Energy News and Updates

General Atomics Energy News and Updates

As a major energy research and development firm, General Atomics’ energy businesses are often the subject of media coverage. We also engage in a variety of outreach efforts to the scientific and academic communities to educate the public on the future of energy. Media professionals seeking more information on these activities should contact GA Director of Business Development Zabrina Johal.

 

  • Flipping the Script with Reverse D-Shaped Plasmas

    A team at the DIII-D National Fusion Facility, operated by General Atomics, recently achieved high-pressure operation of a plasma configuration known as a reverse D. They did so while maintaining a low pressure, stable region near the plasma edge that was inherently free of reactor-damaging disruptions. Their work turned conventional wisdom about plasmas on its head.

  • A Trojan Horse for Fusion Disruptions

    A plasma disruption can damage tokamak walls and other structures. Mitigating disruptions means injecting impurities into the plasma. The impurities radiate the plasma energy evenly around the tokamak as light. But how do you add impurities deeply into something so hot? A team at the DIII-D National Fusion Facility, operated by General Atomics, devised a way to inject impurities deep into the plasma using thin-walled diamond shells that carry a payload of boron dust.

  • Nuclear Fusion Program at General Atomics Resumes Experiments

    After shutting down for 11 months for upgrades, an ambitious U.S. Department of Energy nuclear fusion program is about to resume conducting experiments at San Diego’s General Atomics. The DIII-D National Fusion Program looks to further developments in the decades-long quest to harness the vast potential of nuclear fusion for practical purposes, such as generating electricity at power plants.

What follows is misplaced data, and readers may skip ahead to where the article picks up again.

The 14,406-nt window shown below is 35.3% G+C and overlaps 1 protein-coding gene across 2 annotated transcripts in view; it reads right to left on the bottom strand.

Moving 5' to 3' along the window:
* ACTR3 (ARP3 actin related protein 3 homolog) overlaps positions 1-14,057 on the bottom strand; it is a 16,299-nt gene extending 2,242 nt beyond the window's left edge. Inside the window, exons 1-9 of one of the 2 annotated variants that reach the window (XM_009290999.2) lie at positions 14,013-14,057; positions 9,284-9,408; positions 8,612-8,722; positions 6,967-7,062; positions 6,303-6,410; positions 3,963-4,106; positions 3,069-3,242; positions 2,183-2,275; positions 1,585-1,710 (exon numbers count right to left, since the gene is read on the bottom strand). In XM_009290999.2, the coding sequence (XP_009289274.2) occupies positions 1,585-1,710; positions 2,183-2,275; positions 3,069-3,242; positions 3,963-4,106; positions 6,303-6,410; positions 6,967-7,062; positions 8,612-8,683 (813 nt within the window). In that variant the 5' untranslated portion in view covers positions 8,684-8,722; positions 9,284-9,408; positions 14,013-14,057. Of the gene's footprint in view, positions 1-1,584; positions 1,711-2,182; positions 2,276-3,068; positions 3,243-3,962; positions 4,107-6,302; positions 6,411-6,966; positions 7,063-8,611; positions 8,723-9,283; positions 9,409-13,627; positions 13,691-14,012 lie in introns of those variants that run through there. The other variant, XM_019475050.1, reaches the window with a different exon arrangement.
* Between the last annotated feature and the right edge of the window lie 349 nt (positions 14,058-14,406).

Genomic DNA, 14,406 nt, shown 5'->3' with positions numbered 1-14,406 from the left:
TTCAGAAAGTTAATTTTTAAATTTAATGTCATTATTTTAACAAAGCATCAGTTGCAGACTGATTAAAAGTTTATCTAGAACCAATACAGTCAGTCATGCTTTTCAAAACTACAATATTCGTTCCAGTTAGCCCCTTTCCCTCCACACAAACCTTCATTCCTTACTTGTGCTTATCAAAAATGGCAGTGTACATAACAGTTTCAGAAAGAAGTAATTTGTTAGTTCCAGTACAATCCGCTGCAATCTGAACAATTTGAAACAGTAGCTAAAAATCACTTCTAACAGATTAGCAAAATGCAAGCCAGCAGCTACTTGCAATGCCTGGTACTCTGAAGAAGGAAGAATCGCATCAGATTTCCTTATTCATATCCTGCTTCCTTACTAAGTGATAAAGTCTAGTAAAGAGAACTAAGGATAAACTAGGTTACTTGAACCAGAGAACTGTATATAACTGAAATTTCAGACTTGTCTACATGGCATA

• DIII-D National Fusion Program Completes Year-Long Facility Upgrade

    The new technologies installed during the 11-month upgrade will play a key role in developing the scientific basis for fusion as a reliable and nearly limitless energy source. When experiments restart in early June, researchers will converge on San Diego to use these tools to optimize the performance of fusion plasmas and help bring practical fusion energy closer to realization.

  • General Atomics Completes Fabrication of First ITER Central Solenoid Module

    A critical milestone was reached this month when General Atomics (GA) completed fabrication of the first of six modules that will make up the ITER Central Solenoid. Operation of the magnet will enable ITER to create and sustain fusion on a scale unprecedented on earth by providing 15 million amperes of plasma current.

  • Meet the Director: David Hill, DIII-D

    To eight-year-old David Hill, the UFO-like top and spindly legs of the Space Needle looked like the future. Outside his suburban Seattle home, he'd climb trees to watch workers as they built the Space Needle in preparation for the 1962 World's Fair. When he saw the Needle finally completed, he felt like he was experiencing "tomorrow" right in the present day.

  • GA Researcher Chosen for NIF Discovery Science Experiment

    The next round of Discovery Science Program experiments at Lawrence Livermore National Laboratory’s National Ignition Facility (NIF) will further explore plasma astrophysics, hydrodynamics, nuclear physics, equation of state, material science, and particle acceleration. One key effort will be examining Magnetized Rayleigh-Taylor morphology, under principal investigator Mario Manuel, a scientist with San Diego’s General Atomics. This will be the first Discovery Science experiment to use external magnetic field capabilities developed on NIF for magnetic laser inertial fusion and Discovery Science.

  • A Hot Pursuit to Understand Ion Cyclotron Emission

    The tokamak approach to magnetic confinement fusion uses a toroidal solenoid to confine high temperature plasmas. With peak plasma temperatures above 100 million degrees Celsius, no physical measurements are possible beyond the very edge of the devices. The unique diagnostic challenges of tokamak experiments are being overcome by a talented group of early career researchers keen to develop fusion energy. DIII-D post-doctoral researcher Kathreen Thome is studying how particles travel through fusion plasmas using high frequency magnetic fluctuations known as ion cyclotron emission (ICE).

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